Female members of the British royal family often make headlines for breaking so-called fashion rules, but according to royal fashion expert and journalist Elizabeth Holmes, many of these protocols are about respecting the Queen Elizabeth II, the way she dressed and the tone she set. with her fashion choices.
In her book, HRH: So Many Thoughts on Royal Style, Elizabeth said there are many royal fashion “rules” that are actually myths.
She said: “There’s this expectation about how they look with this need to be elegant but sensible, classy but frugal. It’s a very fine line that they walk.
While there are a few written style rules for members of the royal family, most of them are simply part of a “wider cultural insistence on sophisticated modesty, an expectation that they be composed and presentable to any time”.
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When Meghan Markle made her first public appearance following her marriage to Prince Harry, she wore a pair of nude tights with a very pale pink dress by Goat.
At the time, comments were made about the shade of her tights and that they weren’t true to her skin tone.
Kate, the Princess of Wales, meanwhile, sometimes swaps nude tights for transparent or opaque black tights.
Wearing pantyhose is an informal style tradition that the Queen has always followed. Royal expert Victoria Arbiter said the pantyhose rule is “the only strict and unwavering rule in terms of what the Queen demands”. But according to Elizabeth, there is no written rule about wearing tights – instead they are worn as a sign of respect for the Queen.
She explained: “Meghan didn’t wear bare stockings a lot, but when she and the Queen appeared together, she did. Kate leans into that kind of stuff a lot more than Meghan did.”
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Bare legs above the knee
Upon arriving on Fraser Island in Queensland for her 2018 royal tour of Australia with Prince Harry, Meghan wore a relaxed Reformation striped dress that included a thigh-high zipper on the left side.
Some social media users criticized Meghan’s choice of dress on the Kensington Palace Instagram page, calling her outfit “inappropriate”.
Elizabeth wrote that Meghan’s dress “made headlines with false claims that it breached royal protocol”, when in fact there is no formal rule that prohibits thigh-high slits . Instead, the Queen would have preferred skirts and dresses to be cut above the knee or just below the knee if a leg is to be shown.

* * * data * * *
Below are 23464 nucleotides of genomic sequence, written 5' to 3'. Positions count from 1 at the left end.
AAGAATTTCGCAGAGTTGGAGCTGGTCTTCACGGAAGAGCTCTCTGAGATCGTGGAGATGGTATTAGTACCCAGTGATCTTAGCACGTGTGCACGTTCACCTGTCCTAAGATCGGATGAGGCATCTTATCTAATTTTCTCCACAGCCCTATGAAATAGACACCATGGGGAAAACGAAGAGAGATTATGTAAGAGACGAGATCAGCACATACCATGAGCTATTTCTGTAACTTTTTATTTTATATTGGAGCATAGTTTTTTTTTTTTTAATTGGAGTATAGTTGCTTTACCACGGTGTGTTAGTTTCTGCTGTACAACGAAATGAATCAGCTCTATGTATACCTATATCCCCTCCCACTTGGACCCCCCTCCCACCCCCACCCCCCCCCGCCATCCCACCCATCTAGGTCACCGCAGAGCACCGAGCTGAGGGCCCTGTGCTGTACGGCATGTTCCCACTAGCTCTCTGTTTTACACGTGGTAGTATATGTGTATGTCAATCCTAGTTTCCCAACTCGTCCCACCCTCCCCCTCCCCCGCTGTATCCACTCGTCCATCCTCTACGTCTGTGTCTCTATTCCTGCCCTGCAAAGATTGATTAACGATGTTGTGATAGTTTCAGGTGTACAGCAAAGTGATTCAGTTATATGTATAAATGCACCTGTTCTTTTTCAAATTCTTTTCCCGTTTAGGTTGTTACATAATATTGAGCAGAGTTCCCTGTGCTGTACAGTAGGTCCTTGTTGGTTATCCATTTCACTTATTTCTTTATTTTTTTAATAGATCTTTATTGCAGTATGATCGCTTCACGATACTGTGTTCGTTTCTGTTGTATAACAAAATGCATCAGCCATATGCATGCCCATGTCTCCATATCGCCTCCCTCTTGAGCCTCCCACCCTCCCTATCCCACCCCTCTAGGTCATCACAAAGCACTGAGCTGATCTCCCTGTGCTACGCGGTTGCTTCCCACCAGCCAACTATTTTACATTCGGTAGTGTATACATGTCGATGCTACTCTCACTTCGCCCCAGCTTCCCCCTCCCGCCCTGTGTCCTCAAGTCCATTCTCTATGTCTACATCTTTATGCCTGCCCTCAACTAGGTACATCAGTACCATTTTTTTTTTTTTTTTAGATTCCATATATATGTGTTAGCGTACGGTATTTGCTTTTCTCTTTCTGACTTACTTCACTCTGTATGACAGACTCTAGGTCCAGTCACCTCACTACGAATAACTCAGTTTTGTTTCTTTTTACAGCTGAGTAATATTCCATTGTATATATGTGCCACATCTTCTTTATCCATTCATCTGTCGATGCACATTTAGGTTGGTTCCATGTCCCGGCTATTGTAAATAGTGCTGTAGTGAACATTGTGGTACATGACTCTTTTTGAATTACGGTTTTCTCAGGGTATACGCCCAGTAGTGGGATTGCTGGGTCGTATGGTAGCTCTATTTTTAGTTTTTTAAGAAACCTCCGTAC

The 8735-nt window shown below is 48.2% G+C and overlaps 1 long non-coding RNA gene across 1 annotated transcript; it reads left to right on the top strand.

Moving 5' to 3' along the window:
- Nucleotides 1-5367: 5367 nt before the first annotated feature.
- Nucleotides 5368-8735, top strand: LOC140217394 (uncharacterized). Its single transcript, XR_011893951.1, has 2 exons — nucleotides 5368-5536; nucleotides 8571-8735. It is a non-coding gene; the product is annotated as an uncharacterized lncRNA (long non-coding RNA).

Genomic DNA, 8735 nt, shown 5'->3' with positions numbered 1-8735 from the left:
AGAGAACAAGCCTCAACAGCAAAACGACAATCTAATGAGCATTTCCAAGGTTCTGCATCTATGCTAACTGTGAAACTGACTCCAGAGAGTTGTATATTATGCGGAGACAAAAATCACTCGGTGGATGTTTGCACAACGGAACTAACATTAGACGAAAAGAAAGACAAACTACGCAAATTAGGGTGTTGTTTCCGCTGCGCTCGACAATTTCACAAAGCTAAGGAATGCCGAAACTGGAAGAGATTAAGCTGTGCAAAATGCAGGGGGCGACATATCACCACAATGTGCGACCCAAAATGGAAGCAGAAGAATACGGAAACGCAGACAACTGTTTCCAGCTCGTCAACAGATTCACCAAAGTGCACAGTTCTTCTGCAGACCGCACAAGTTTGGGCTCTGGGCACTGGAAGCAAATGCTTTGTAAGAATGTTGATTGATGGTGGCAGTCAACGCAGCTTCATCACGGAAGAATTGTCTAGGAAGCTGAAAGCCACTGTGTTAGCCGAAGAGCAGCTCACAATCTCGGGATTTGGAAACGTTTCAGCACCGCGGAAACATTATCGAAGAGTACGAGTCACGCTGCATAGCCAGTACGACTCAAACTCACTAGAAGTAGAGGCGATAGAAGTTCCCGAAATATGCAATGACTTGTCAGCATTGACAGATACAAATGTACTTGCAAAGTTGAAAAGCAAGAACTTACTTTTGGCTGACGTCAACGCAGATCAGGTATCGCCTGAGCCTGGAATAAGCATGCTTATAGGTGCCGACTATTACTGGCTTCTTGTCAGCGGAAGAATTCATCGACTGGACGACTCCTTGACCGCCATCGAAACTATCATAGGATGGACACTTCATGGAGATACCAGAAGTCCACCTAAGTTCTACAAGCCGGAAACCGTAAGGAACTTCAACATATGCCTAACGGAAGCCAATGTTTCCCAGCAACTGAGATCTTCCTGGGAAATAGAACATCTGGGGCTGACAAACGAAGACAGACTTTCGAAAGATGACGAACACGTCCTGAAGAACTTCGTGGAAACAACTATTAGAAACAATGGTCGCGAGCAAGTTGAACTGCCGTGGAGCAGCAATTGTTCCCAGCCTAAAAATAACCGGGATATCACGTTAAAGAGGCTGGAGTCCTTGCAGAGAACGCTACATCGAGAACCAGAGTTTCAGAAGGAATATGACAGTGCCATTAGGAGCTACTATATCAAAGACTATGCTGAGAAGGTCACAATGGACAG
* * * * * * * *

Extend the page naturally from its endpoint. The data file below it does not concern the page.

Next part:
Meghan isn’t the only royal to have worn a dress with a thigh-high slit, in 2016 Kate attended the premiere of A Street Cat Named Bob in a white Self-Portrait dress which had a thigh-high slit. thigh.
In 2012, Kate wore another dress with a thigh-high slit when she attended an event at the Thirty Club in a Roland Mouret dress. Princess Beatrice was also seen wearing dresses with thigh-high slits.
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Meghan’s first evening engagement to Prince Harry was in February 2018 and she wore a black Alexander McQueen suit.
Elizabeth said: ‘The black pantsuit got a lot of attention, and that’s because it’s something we haven’t seen from the Royal Family. He [sent] a very strong message that Meghan understood it was a job and was showing up for work.”
Throughout her time as a senior working royal, Meghan regularly wore smart pants, shirts or blouses and jackets.
In July 2018, during her visit to Ireland, she wore a Givenchy suit, then in September of the same year, she opted for a black Altuzarra suit for the WellChild Awards.
Princess Diana was a big fan of costumes, especially menswear, and in recent years Kate has worn costumes a lot more.
Neutral nail polish
Apparently, the Queen preferred royal women to be nude or wear subtle neutral nail polish. Since 1989, the late monarch is said to have always worn Essie’s “ballet slippers”, which Meghan also wore on her wedding day in May.
While many royals choose neutral, sheer or no nail polish, there are no written rules on what is allowed and what is not according to the expert.
“There’s a tendency for the Queen and Kate to wear very neutral or light shades of polish,” she told Insider.
Kate has worn police black nails on her toes several times, and when Princess Diana wore her famous “revenge dress” in 1994, she had bright red nail polish on.
Meghan also strayed from tradition when she stepped out at the 2018 Fashion Awards with dark nail polish on her fingers.
More recently, Sophie, Countess of Wessex chose metallic nail polish for the 2022 Royal Variety Performance.